We Are All Works of Art: How a Tattoo Changed My Life

People have a hard time dealing with anomalies, especially when it comes to physical appearances. Most of the time, it manifests in their urge to ‘correct’ that anomaly, which in my case are the large white patches on my leg.

Vitiligo is simply the lack of the pigment melanin – it’s an autoimmune disease of the skin that causes no trouble to me per se since it is a purely cosmetic issue. The only inconvenience has been seeing the constant discomfort of people who happen to glance at my leg, many of whom then proceed to suggest ‘cures’ – usually some exotic herbs, oils or medicines. 

When I was younger and in school, I was asked to wear pants in summer while everyone else wore shorts. All this and much more led to many bouts of low self esteem – how could it not, with my mind constantly being fed the idea that there was something wrong with me that needed to be fixed?

My childhood was also the time when my family and I experimented with all kinds of treatments, which included Ayurveda, allopathy and homoeopathy. We travelled across India – to ashrams, to doctors holed up in distant cities offering “absolute solutions”. Many of these solutions were torturous – I was made to ingest substances that would supposedly help me ‘vomit’ the ‘disease’ from my system. Another time, I was made to roast myself in a UV chamber for hours on end.

As I became more and more aware of the pseudoscience we had been dealing with, and that vitiligo has no magic cures like the ones we had been chasing and pumping money into, I firmly spoke to my family and said I didn’t want to continue down the same path anymore.

From then on, I went about life refusing to impose restrictions on who got to see that I had vitiligo. But confidence is a tricky thing, it surges and dims. The insecurities came rushing back with comments and glances, and chafed away at my hard-built self-esteem. The feeling of there being something wrong with me, which is how I had been made to feel all this while, hit me anew when, every once in a while, a stranger would thrust a remedy in my face – not realising that instead of helping with a problem, they were simply compounding it.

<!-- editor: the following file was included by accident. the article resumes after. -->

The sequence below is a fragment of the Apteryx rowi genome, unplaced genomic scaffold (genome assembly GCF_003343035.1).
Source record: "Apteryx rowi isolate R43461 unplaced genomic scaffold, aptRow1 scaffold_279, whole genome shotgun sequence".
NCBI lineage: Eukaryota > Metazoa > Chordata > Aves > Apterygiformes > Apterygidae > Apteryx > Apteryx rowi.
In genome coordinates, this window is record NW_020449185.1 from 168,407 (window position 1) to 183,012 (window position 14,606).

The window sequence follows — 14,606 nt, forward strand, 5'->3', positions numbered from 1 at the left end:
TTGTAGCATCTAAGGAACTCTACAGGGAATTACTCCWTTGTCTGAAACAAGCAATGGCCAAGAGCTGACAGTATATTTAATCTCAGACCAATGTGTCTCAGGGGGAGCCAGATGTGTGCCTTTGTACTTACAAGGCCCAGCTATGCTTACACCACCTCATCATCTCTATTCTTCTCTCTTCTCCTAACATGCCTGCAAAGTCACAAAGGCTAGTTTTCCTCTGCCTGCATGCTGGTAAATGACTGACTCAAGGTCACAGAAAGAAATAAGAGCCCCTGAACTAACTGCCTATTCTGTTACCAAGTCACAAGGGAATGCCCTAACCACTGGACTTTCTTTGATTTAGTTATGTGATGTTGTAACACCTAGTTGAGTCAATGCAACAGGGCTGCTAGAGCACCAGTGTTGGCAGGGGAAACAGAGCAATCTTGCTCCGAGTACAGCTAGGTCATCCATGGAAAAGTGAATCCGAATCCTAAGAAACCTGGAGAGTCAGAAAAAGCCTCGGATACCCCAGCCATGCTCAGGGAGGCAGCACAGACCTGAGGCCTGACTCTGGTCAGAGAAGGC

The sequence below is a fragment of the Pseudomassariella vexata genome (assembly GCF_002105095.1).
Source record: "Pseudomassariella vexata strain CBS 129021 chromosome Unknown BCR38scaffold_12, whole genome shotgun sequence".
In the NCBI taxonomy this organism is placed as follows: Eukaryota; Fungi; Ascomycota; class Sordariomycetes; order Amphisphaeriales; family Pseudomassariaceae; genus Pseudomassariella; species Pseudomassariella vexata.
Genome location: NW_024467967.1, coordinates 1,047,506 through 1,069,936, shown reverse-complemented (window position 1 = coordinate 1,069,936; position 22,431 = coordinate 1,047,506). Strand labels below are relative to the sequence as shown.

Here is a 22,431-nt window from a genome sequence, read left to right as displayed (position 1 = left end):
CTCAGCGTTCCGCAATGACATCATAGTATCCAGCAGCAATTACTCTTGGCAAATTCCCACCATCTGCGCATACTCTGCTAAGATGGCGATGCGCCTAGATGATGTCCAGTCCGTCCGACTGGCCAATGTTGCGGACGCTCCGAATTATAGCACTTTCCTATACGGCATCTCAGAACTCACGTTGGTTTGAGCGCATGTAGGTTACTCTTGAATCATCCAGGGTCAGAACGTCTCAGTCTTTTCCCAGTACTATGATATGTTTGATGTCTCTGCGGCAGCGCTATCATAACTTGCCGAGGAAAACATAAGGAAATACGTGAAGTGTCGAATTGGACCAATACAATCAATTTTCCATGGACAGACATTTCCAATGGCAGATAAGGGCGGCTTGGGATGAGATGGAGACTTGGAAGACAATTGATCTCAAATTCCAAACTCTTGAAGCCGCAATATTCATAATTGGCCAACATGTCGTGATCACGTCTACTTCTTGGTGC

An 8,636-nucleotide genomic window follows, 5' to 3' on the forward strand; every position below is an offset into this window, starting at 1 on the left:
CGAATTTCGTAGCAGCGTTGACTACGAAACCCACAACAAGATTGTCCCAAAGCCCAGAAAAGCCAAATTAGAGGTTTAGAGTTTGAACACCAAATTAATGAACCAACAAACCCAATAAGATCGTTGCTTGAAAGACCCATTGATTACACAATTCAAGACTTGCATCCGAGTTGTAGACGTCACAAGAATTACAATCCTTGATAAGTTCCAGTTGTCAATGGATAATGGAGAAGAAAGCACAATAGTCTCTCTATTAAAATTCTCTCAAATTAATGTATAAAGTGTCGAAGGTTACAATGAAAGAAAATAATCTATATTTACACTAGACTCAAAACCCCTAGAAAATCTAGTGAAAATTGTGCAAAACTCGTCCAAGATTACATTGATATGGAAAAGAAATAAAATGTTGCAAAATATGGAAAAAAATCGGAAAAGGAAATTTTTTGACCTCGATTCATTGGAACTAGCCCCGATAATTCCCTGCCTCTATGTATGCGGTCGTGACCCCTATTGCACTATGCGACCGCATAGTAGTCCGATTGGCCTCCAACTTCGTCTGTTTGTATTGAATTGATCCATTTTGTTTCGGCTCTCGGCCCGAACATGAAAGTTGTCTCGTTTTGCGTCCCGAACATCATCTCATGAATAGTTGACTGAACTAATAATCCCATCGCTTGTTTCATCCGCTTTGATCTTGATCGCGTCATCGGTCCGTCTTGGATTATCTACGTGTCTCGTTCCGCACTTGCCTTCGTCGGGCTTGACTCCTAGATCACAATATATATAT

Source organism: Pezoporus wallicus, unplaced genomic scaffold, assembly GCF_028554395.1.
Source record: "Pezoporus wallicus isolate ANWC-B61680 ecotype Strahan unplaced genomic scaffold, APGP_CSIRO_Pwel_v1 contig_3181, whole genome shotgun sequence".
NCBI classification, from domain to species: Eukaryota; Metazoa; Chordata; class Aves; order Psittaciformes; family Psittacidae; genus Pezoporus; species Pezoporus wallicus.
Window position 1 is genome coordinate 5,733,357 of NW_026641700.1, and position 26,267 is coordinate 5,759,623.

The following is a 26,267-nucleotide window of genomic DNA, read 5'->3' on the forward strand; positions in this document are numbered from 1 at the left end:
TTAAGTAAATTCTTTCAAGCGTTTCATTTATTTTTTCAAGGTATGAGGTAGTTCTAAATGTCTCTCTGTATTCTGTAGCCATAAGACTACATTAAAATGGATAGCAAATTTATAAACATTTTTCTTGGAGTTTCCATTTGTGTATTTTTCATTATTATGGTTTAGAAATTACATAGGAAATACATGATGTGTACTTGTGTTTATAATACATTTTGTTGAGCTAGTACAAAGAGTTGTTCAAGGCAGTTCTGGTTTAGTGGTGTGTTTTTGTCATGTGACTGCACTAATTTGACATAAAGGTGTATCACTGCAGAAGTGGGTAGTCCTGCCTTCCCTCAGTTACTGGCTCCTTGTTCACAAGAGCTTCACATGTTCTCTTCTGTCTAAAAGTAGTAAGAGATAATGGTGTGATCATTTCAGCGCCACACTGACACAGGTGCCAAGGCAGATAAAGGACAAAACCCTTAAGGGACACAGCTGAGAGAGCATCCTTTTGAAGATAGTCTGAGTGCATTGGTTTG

For me, I started to think that the white patches on my leg looked like an unfinished piece of art and that maybe I just need to complete it for people to see my leg the way I did. It couldn’t have been more obvious – I needed a splash of ink.

But finding a design wasn’t easy, especially one which would work alongside the existing piece of god-given art I already had on my body. While I stumbled through the rabbit hole that is the internet, and left more confused that ever, I decided to search for an artist who would be able to help me design a tattoo that would fit well with the pre-existing white patches. That’s when I came across an artist in Gurgaon and I was convinced when I met him that he was the right person for the job as the very first design he showed was a galaxy with white starbursts.

After all, what better way is there to compliment something the universe gave me than the universe itself?

After a gruelling two-and-a-half hour session, the tattoo was done. 

And it changed my life.

The suggestions for cures have now become compliments. Concern has become admiration. The new ink has helped me deal with years of internalised pain, and it has become a source of pride for me.

An image of the tattoo recently went viral on social media. And rightly so, there are millions across the world who deal with vitiligo and have had to hear the most hurtful things over their lives. It allowed for the conversation to swivel to the existence of such pain that comes with physical markers like vitiligo and physical scarring from accidents and surgeries – even if only for a moment in time.

My journey has led me to believe that we’re all works of art – some are complete while others are still a work in progress.

Nijansh Verma is the co-founder of SpeakIn and an alumnus of Indian School of Business and IIT Madras

Featured image: Provided by author